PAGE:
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Everybody knows what a translation is and what it’s for… Or do they?

Dr James Hadley, an early career researcher in translation and translingual studies at the Institute of Modern Languages Research (IMLR), is on a mission to point out what we don’t know about the ways people produce, appreciate, and use translations.

I want to show how translation underpins everything we do in the 21st century, and why it is vital to all our lives. My central focus is translation theory, something that might sound quite straightforward. You just take a text in one language and rewrite it in another language without changing the message don’t you? What do you need a theory for?

Well, it is a lot more complicated than that. In translation studies, we look at the ways that translators’ personalities show through in the work they produce, the ways that their political, religious, or ideological leanings leave indelible marks on their translations, and the ways that aspects of the translator’s personality can go on to have massive, but usually unintentional and unforeseeable effects on people reading their work.

Currently, I am working on indirect translations, or translations of translations. These often appear when a culture has a demand for texts in a foreign language, but for whatever reason, can’t translate directly from A to B, so they go via another language. A good example is the first Japanese translation of the Grimms’ Fairy Tales, which appeared in 1887, only 20 years or so after Japan had ended its more than two centuries-long period of near-total isolationism.

At that time, very few Japanese translators knew any language apart from Dutch or English, because the Netherlands had been the only European nation allowed to trade with Japan during isolationism, and Britain’s empire was the most powerful at the time. So instead of going to the Grimms’ original German text, the translator went via an English translation.

The interesting thing is that reading the Japanese translation he produced, you might never know that the stories originally came from Germany. Almost every identifiably German aspect of the stories is exchanged or omitted along the way. Allusions to Christianity are replaced with Confucianism, for example, and Cinderella is renamed ‘Osusu’, a word derived from the Japanese word for soot.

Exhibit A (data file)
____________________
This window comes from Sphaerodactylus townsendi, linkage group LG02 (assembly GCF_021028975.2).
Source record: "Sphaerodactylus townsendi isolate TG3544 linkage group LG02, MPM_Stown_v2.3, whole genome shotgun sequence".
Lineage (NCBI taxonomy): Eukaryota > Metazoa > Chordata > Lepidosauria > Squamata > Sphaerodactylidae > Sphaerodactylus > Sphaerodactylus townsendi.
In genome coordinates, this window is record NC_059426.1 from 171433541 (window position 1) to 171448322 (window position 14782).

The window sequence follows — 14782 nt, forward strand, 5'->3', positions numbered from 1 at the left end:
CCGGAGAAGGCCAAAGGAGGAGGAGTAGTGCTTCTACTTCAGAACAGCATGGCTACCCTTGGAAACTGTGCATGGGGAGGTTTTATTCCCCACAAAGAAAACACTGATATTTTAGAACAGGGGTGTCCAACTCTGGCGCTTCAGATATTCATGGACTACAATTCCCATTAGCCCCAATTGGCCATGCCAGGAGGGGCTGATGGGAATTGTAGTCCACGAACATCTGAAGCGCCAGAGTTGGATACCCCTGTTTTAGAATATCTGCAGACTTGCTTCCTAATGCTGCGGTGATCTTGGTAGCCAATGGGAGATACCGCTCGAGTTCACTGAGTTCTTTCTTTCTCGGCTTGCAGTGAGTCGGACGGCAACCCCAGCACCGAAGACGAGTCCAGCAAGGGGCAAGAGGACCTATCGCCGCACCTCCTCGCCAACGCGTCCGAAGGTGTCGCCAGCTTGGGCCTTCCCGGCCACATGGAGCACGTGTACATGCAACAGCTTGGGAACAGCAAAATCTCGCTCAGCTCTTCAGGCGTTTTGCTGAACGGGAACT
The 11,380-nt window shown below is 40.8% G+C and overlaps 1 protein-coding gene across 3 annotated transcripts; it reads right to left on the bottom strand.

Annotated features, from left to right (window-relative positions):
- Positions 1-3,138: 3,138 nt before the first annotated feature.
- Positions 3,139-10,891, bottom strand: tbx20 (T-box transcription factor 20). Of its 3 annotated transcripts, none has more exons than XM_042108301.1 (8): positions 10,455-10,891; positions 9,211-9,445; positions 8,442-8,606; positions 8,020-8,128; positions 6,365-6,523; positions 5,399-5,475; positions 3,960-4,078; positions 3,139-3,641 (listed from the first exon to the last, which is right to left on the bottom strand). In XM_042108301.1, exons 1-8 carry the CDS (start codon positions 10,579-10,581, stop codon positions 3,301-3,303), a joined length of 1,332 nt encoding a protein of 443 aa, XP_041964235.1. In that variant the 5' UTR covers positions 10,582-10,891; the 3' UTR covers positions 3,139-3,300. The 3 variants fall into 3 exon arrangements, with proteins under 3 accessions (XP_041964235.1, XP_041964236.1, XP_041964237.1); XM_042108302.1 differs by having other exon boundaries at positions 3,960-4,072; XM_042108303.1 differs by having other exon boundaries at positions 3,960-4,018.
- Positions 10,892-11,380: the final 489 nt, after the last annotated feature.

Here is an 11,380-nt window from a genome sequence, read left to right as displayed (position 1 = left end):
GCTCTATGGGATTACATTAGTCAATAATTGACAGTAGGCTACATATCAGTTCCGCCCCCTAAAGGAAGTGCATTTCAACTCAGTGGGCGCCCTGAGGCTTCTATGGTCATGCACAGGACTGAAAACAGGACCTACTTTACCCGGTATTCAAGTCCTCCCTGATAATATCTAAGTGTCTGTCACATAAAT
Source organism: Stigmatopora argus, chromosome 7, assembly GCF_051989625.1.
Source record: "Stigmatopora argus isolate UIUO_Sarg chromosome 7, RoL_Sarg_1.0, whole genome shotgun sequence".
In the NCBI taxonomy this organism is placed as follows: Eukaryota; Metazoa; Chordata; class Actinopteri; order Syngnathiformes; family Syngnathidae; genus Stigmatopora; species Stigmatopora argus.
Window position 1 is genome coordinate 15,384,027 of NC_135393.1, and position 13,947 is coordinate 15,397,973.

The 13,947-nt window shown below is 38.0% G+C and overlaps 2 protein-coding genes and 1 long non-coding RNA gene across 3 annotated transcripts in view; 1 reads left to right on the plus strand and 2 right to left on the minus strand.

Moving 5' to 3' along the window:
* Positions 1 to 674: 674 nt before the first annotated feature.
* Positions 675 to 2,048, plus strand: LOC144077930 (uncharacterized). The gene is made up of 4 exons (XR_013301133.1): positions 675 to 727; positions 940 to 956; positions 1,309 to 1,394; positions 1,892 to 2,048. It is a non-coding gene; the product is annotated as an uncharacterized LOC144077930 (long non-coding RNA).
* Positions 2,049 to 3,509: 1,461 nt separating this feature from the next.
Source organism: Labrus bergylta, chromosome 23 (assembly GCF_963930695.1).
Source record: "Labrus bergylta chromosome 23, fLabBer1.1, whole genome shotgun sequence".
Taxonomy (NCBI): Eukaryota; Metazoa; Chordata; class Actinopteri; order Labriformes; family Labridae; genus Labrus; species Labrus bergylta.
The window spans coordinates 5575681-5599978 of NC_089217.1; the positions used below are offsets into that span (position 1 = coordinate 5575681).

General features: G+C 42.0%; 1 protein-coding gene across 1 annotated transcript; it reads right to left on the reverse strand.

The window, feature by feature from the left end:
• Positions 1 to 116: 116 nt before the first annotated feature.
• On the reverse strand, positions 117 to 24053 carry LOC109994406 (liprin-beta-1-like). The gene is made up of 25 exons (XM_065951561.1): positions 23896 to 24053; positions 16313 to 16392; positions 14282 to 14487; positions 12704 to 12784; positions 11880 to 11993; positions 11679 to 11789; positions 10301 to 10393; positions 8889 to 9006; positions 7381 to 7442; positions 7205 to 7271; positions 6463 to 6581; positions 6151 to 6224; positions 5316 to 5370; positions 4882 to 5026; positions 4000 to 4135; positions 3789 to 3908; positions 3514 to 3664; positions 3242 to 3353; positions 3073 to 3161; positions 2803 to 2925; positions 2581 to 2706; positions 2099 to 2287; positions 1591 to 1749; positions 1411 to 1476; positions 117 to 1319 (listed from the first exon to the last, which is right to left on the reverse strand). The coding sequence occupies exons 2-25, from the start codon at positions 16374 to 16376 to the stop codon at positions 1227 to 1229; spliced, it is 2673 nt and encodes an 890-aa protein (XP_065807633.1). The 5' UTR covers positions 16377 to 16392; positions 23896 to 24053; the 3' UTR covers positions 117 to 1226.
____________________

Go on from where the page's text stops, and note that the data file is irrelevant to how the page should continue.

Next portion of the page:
It is my hypothesis that indirect translations are particularly inclined towards this kind of cultural appropriation because of the process that creates them, together with the circumstances in which they appear. If this hypothesis is correct, what kinds of implications might it have for what we know, or what we think we know about whole cultures whose languages have not been translated directly into our own?

Translation studies is full of these kinds of questions, and I am keen to share them with everybody. I am doing this by inviting scholars who are currently producing some of the most exciting and ground-breaking translation research to visit the Institute of Modern Languages Research, and allow us all to interact with their work. Our first speaker promises to change the way we read subtitles.

Dr Luis Pérez-González is co-director of the Centre for Translation and Intercultural Studies at the University of Manchester. He is an expert in audio-visual translation, and is currently looking at how non-expert translators use subtitles to prompt political or social change. He will join us on 4 November at 4pm for a free, open, interactive seminar – Subtitling dissent: a biopolitical perspective – on this subject. No language skills are required. I hope you will be able to join us.

Dr James Hadley is an early career researcher at the Institute of Modern Languages Research. He is interested in the ways that translation theory has been used, and even more interested in the ways that it has not been used. To date, much of his research has focused on translation in under-researched contexts, such as Japan, and medieval Europe. He is currently completing two projects, one on indirect translations or translations of translations, and the other on the phenomenon of celebrity translators in the Meiji period Japanese context. His next project will be an ambitious survey of the use and generation of translation theory today.

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